Tribune's Troubles Continue

Earnings do little to comfort investors, and the publisher has no news on its strategic options plan.
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reported higher third-quarter profits Thursday, thanks to a series of one-time items that affected comparisons, but revenue continued to slump and the publisher had no news for investors about its plan for strategic alternatives.

Tribune's board agreed last month to explore such alternatives, and it has said it will make a decision about the company's future before the end of the year. After years of poor financial performance, Tribune is under pressure from its largest shareholder, the Chandler family, to break up the company, and some have speculated that it could even be taken private in a leveraged buyout.

Murray Schwartz, a mergers and acquisitions attorney with law firm Katten Muchin Rosenman and a former senior executive with a newspaper conglomerate that eventually became the

Journal Register


, says Tribune will probably spin off a business that largely resembles the old Times Mirror company, another newspaper publisher that Tribune swallowed up in an ill-fated media merger six years ago.

"You would have to work hard to find a bigger mismatch in culture and expectations than the Chandler family and the traditional Tribune company," says Schwartz. "The Chandlers are an iconic newspaper family whose identity is completely intertwined with the city of Los Angeles. They were bound to clash with the buttoned-up, institutional management of Tribune, coming from halfway across the country."

Like other media mergers that took place at the height of the Internet bubble in 2000, Tribune's union with Times Mirror has been an exercise in disappointment. Revenue from across Tribune's range of business units has consistently disappointed investors, and its stock is now trading 16% below where it began 2001.

The ill-will came to the fore last summer when the Chandlers, whose storied control of the

Los Angles Times

ended when they sold Times Mirror, called publicly on Tribune to either break up or be sold. The family threatened to wage a proxy fight aimed at ousting the company's management.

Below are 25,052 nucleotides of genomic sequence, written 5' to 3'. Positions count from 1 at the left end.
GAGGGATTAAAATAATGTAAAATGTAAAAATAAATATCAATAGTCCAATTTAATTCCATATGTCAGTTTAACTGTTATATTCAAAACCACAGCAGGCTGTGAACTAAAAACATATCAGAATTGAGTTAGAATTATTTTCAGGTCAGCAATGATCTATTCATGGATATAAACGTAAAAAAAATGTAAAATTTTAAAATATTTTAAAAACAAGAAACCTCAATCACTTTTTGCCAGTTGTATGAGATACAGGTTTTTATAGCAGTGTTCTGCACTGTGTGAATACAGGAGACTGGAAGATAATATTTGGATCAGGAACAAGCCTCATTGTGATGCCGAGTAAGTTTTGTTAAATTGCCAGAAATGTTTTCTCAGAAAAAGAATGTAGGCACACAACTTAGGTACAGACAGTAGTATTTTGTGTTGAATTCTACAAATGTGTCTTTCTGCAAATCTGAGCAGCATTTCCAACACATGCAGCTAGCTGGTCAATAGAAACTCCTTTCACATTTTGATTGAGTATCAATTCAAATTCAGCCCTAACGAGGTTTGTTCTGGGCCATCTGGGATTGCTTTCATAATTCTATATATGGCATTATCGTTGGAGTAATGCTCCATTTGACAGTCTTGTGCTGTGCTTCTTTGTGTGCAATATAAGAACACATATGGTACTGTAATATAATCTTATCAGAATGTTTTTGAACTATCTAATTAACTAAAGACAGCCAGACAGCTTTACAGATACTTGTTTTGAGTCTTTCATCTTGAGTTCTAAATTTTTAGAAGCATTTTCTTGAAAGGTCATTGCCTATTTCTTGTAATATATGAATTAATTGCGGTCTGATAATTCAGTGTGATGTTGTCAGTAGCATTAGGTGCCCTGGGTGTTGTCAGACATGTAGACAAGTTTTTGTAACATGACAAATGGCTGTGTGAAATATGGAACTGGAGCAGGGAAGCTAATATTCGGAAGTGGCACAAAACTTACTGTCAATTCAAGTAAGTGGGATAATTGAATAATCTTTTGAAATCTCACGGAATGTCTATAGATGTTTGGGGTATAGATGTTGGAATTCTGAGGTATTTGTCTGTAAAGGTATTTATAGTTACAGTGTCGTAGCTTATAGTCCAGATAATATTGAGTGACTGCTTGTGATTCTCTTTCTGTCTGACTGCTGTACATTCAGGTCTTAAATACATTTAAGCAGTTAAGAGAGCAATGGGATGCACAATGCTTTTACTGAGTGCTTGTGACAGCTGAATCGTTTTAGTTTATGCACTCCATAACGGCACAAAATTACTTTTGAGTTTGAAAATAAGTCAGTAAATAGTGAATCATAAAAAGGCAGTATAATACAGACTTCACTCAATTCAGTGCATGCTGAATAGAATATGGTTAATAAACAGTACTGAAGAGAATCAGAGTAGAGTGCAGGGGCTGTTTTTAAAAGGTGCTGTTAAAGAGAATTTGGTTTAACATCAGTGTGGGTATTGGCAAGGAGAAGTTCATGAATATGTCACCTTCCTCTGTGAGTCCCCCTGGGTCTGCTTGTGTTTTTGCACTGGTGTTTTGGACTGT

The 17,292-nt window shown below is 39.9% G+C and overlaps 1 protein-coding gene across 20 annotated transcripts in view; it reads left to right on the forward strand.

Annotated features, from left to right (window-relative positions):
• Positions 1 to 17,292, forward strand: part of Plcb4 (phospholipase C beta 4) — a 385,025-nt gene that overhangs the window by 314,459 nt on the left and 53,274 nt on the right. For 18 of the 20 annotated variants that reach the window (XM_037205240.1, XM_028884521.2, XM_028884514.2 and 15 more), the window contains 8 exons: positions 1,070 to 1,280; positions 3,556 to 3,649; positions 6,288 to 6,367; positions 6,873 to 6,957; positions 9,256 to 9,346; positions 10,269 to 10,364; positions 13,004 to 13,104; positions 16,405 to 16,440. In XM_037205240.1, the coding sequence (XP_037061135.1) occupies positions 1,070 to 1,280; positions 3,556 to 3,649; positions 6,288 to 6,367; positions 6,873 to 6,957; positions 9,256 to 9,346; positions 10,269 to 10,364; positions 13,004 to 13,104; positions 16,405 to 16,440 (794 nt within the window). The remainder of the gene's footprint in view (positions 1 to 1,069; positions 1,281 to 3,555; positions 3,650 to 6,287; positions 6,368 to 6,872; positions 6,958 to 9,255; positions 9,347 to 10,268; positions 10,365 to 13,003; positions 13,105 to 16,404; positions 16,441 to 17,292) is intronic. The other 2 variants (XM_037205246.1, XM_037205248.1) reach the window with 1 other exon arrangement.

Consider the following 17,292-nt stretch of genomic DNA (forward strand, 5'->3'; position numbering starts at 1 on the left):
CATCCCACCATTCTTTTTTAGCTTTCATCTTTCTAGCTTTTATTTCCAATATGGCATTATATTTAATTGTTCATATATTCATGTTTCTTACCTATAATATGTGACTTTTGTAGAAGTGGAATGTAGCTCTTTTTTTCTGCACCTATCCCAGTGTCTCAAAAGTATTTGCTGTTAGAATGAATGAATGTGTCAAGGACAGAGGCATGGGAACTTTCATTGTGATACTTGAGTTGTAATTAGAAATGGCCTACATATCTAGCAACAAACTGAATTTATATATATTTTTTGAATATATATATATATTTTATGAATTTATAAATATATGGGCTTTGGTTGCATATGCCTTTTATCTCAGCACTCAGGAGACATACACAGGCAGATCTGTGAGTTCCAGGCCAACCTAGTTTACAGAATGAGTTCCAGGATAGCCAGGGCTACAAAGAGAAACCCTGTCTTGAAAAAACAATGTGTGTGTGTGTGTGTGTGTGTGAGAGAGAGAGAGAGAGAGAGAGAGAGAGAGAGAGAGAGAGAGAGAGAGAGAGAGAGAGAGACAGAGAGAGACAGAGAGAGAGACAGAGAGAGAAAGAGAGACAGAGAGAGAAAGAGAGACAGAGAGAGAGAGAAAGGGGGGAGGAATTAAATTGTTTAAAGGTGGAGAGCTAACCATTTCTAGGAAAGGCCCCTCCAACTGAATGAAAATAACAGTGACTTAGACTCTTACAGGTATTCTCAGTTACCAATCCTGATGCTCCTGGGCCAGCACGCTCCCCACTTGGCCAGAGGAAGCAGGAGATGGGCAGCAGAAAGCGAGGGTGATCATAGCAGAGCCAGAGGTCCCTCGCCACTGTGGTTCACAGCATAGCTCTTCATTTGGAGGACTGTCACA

Even as the two sides have come to terms on a decision to wind down two complicated financial relationships between them, a move that clears the way for more dramatic restructuring efforts, Tribune's grip on the


appears exceedingly tenuous.

Wealthy buyers in California, like music mogul David Geffen and supermarket tycoon Ron Burkle, have reportedly expressed interest in a deal. Other local business interests in L.A. have voiced concern about Tribune's personnel cuts in the newspaper's editorial staff.

Meanwhile, Tribune recently ousted its publisher at the


for refusing to make deeper staff reductions. The newspaper's editor, Dean Baquet, remains onboard despite his own public protests against the cuts ordered by its corporate parent, but morale at what is arguably Tribune's marquee news gatherer has seen better days.

The same can be said for other market-leading newspapers that joined the Tribune umbrella when it acquired Times Mirror, including the

Baltimore Sun



and the

Hartford Courant

. All the organizations have seen staffing cuts in the face of circulation and advertising declines, and there is reportedly concerns about more cuts at each.

Tribune's earnings report on Thursday did little to dispel that notion. The company said it earned $162.2 million, or 65 cents a share, compared with $21.9 million, or 7 cents a share, in last year's third quarter. Excluding one-time items, it earned 43 cents a share for the quarter, missing expectations on Wall Street for earnings of 45 cents a share.

On the top line, revenue fell almost 3% to $1.35 billion from $1.38 billion as revenue from publishing advertising decreased 2%. Analysts had expected revenue of $1.37 billion.

The publishing division's operating profit fell 17% to $141 million from $170 million.

In a research note, Gabelli & Co. analyst Barry Lucas said "the quarter was not a good one

for Tribune, and is reflective of ongoing difficulties faced by owners of large metro dailies."

The advertising market for newspapers has been hurt by waves of consolidation in the auto and retail industry, along with a slow year for the film and entertainment business. Also, the rise of the Internet has diverted precious ad dollars away from traditional media outlets like newspapers and TV stations to online content providers like





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John Morton, a newspaper industry analyst, says it's unlikely that Tribune will sell any of the major newspapers it acquired in the deal for Times Mirror.

"The company's strategy remains trying to own newspapers and television stations in major markets, so it's more likely that they'll sell off some television stations in markets where they don't have newspapers, and newspapers in markets where they don't own television stations," says Morton. "They won't sell any properties where they've got dual properties."

Schwartz says that if the two parties can come to a suitable tax arrangement that makes sense, the Chandlers will likely part ways with Tribune. He maintains that media companies that continue to invest in robust editorial departments that produce quality journalism will ultimately be in a good position when the industry's technological transformation shakes out.

"They will be the premier newsgathering sources of record in whatever format their market demands," says Schwartz.